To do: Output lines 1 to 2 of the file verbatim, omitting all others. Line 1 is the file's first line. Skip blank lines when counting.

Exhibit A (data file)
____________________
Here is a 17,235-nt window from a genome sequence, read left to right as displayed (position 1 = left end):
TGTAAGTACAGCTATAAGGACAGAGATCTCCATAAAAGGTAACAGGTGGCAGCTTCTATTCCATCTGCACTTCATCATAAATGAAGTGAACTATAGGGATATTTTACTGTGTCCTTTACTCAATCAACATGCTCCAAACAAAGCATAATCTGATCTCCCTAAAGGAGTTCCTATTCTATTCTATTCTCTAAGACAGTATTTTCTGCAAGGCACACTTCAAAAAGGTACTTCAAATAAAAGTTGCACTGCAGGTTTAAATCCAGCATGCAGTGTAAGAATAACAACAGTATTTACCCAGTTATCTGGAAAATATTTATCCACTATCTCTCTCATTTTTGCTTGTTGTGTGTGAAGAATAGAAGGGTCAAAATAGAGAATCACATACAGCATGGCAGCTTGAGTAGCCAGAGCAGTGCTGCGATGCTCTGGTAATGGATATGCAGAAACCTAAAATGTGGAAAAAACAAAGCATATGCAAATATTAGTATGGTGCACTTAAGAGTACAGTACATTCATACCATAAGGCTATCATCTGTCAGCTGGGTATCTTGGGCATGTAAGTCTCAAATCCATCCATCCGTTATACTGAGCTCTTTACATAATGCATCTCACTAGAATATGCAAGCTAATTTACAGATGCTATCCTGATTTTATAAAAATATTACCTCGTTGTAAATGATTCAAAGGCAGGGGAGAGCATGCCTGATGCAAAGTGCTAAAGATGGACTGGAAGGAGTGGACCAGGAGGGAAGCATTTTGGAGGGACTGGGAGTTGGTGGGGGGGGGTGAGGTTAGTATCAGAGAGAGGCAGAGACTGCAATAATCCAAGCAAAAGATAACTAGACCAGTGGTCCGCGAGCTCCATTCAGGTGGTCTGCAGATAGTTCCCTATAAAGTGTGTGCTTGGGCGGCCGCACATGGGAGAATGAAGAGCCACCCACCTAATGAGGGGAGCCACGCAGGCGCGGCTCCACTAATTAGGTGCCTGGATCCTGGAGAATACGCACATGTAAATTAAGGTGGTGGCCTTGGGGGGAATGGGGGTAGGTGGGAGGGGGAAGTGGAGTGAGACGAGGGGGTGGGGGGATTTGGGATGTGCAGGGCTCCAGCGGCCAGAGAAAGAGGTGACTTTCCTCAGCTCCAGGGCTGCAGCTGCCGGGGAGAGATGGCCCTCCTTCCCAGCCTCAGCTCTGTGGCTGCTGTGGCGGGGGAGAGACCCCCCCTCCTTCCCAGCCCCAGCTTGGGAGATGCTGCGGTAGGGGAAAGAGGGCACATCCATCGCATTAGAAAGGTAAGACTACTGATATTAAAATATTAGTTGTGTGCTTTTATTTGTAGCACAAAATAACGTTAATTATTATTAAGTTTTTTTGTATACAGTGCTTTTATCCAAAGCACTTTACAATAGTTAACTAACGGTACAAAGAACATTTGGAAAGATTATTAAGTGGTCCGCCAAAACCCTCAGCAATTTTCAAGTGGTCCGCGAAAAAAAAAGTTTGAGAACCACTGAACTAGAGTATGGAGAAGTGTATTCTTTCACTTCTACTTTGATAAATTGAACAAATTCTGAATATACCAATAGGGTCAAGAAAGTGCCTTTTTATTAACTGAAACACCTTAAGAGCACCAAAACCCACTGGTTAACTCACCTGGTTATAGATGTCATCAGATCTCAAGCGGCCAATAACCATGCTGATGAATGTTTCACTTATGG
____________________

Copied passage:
Here is a 17,235-nt window from a genome sequence, read left to right as displayed (position 1 = left end):
TGTAAGTACAGCTATAAGGACAGAGATCTCCATAAAAGGTAACAGGTGGCAGCTTCTATTCCATCTGCACTTCATCATAAATGAAGTGAACTATAGGGATATTTTACTGTGTCCTTTACTCAATCAACATGCTCCAAACAAAGCATAATCTGATCTCCCTAAAGGAGTTCCTATTCTATTCTATTCTCTAAGACAGTATTTTCTGCAAGGCACACTTCAAAAAGGTACTTCAAATAAAAGTTGCACTGCAGGTTTAAATCCAGCATGCAGTGTAAGAATAACAACAGTATTTACCCAGTTATCTGGAAAATATTTATCCACTATCTCTCTCATTTTTGCTTGTTGTGTGTGAAGAATAGAAGGGTCAAAATAGAGAATCACATACAGCATGGCAGCTTGAGTAGCCAGAGCAGTGCTGCGATGCTCTGGTAATGGATATGCAGAAACCTAAAATGTGGAAAAAACAAAGCATATGCAAATATTAGTATGGTGCACTTAAGAGTACAGTACATTCATACCATAAGGCTATCATCTGTCAGCTGGGTATCTTGGGCATGTAAGTCTCAAATCCATCCATCCGTTATACTGAGCTCTTTACATAATGCATCTCACTAGAATATGCAAGCTAATTTACAGATGCTATCCTGATTTTATAAAAATATTACCTCGTTGTAAATGATTCAAAGGCAGGGGAGAGCATGCCTGATGCAAAGTGCTAAAGATGGACTGGAAGGAGTGGACCAGGAGGGAAGCATTTTGGAGGGACTGGGAGTTGGTGGGGGGGGGTGAGGTTAGTATCAGAGAGAGGCAGAGACTGCAATAATCCAAGCAAAAGATAACTAGACCAGTGGTCCGCGAGCTCCATTCAGGTGGTCTGCAGATAGTTCCCTATAAAGTGTGTGCTTGGGCGGCCGCACATGGGAGAATGAAGAGCCACCCACCTAATGAGGGGAGCCACGCAGGCGCGGCTCCACTAATTAGGTGCCTGGATCCTGGAGAATACGCACATGTAAATTAAGGTGGTGGCCTTGGGGGGAATGGGGGTAGGTGGGAGGGGGAAGTGGAGTGAGACGAGGGGGTGGGGGGATTTGGGATGTGCAGGGCTCCAGCGGCCAGAGAAAGAGGTGACTTTCCTCAGCTCCAGGGCTGCAGCTGCCGGGGAGAGATGGCCCTCCTTCCCAGCCTCAGCTCTGTGGCTGCTGTGGCGGGGGAGAGACCCCCCCTCCTTCCCAGCCCCAGCTTGGGAGATGCTGCGGTAGGGGAAAGAGGGCACATCCATCGCATTAGAAAGGTAAGACTACTGATATTAAAATATTAGTTGTGTGCTTTTATTTGTAGCACAAAATAACGTTAATTATTATTAAGTTTTTTTGTATACAGTGCTTTTATCCAAAGCACTTTACAATAGTTAACTAACGGTACAAAGAACATTTGGAAAGATTATTAAGTGGTCCGCCAAAACCCTCAGCAATTTTCAAGTGGTCCGCGAAAAAAAAAGTTTGAGAACCACTGAACTAGAGTATGGAGAAGTGTATTCTTTCACTTCTACTTTGATAAATTGAACAAATTCTGAATATACCAATAGGGTCAAGAAAGTGCCTTTTTATTAACTGAAACACCTTAAGAGCACCAAAACCCACTGGTTAACTCACCTGGTTATAGATGTCATCAGATCTCAAGCGGCCAATAACCATGCTGATGAATGTTTCACTTATGG